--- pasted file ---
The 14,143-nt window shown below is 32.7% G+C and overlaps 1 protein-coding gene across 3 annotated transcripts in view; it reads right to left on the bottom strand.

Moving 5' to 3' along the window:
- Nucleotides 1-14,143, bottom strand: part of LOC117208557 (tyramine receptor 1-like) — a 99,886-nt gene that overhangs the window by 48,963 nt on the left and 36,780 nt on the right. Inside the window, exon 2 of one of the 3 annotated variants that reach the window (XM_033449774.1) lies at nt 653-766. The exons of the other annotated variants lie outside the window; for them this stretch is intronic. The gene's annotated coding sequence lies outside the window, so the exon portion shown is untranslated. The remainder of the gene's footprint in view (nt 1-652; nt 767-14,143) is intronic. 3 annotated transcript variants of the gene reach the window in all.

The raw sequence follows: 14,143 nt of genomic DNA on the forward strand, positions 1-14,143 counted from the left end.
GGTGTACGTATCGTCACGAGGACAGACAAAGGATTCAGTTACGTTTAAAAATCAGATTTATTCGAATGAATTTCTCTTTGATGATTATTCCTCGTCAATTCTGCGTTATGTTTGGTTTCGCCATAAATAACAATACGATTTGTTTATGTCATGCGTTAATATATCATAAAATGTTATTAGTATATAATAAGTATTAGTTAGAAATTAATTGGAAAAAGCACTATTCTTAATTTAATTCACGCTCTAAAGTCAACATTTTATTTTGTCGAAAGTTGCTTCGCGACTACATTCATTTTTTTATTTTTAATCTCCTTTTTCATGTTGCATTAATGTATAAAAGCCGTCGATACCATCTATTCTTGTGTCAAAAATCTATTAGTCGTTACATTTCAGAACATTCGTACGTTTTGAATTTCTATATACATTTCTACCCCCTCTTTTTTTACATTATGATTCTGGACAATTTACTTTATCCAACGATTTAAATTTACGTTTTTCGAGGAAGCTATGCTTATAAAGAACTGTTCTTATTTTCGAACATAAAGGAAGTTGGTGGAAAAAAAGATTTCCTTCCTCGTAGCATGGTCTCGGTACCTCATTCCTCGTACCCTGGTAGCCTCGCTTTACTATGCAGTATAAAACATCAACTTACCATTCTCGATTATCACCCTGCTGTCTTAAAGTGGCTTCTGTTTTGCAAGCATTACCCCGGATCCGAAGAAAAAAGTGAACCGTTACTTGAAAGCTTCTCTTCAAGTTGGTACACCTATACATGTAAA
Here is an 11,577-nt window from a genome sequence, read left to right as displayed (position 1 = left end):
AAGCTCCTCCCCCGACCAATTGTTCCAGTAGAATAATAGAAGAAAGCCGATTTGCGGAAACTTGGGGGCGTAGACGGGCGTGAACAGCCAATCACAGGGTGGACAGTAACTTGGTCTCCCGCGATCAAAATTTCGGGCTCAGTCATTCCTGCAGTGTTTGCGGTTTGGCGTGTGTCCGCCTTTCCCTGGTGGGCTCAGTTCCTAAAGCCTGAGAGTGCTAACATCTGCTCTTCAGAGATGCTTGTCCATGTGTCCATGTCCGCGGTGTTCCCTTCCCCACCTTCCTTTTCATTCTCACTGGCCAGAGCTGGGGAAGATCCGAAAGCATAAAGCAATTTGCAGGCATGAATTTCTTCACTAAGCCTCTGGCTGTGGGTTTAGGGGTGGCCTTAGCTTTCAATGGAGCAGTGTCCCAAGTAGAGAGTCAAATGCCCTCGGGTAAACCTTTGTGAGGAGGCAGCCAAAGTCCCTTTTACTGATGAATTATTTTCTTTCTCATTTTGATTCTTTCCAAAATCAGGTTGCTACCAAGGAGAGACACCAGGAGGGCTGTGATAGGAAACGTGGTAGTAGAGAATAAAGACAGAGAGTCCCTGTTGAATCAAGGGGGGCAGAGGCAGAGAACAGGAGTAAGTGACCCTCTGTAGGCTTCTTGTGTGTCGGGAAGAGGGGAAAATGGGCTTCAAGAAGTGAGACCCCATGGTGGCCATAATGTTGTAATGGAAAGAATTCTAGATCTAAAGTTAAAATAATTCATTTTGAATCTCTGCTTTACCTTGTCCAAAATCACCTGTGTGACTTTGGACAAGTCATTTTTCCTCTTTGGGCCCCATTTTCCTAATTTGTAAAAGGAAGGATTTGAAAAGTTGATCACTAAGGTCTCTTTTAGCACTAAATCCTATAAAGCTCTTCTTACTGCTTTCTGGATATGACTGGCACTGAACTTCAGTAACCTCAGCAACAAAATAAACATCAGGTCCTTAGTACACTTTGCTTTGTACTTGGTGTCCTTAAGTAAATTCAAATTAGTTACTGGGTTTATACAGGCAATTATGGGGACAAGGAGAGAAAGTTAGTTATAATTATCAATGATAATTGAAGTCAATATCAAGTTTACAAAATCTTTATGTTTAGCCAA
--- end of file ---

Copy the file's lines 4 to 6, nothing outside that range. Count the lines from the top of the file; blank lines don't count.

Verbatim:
The raw sequence follows: 14,143 nt of genomic DNA on the forward strand, positions 1-14,143 counted from the left end.
GGTGTACGTATCGTCACGAGGACAGACAAAGGATTCAGTTACGTTTAAAAATCAGATTTATTCGAATGAATTTCTCTTTGATGATTATTCCTCGTCAATTCTGCGTTATGTTTGGTTTCGCCATAAATAACAATACGATTTGTTTATGTCATGCGTTAATATATCATAAAATGTTATTAGTATATAATAAGTATTAGTTAGAAATTAATTGGAAAAAGCACTATTCTTAATTTAATTCACGCTCTAAAGTCAACATTTTATTTTGTCGAAAGTTGCTTCGCGACTACATTCATTTTTTTATTTTTAATCTCCTTTTTCATGTTGCATTAATGTATAAAAGCCGTCGATACCATCTATTCTTGTGTCAAAAATCTATTAGTCGTTACATTTCAGAACATTCGTACGTTTTGAATTTCTATATACATTTCTACCCCCTCTTTTTTTACATTATGATTCTGGACAATTTACTTTATCCAACGATTTAAATTTACGTTTTTCGAGGAAGCTATGCTTATAAAGAACTGTTCTTATTTTCGAACATAAAGGAAGTTGGTGGAAAAAAAGATTTCCTTCCTCGTAGCATGGTCTCGGTACCTCATTCCTCGTACCCTGGTAGCCTCGCTTTACTATGCAGTATAAAACATCAACTTACCATTCTCGATTATCACCCTGCTGTCTTAAAGTGGCTTCTGTTTTGCAAGCATTACCCCGGATCCGAAGAAAAAAGTGAACCGTTACTTGAAAGCTTCTCTTCAAGTTGGTACACCTATACATGTAAA
Here is an 11,577-nt window from a genome sequence, read left to right as displayed (position 1 = left end):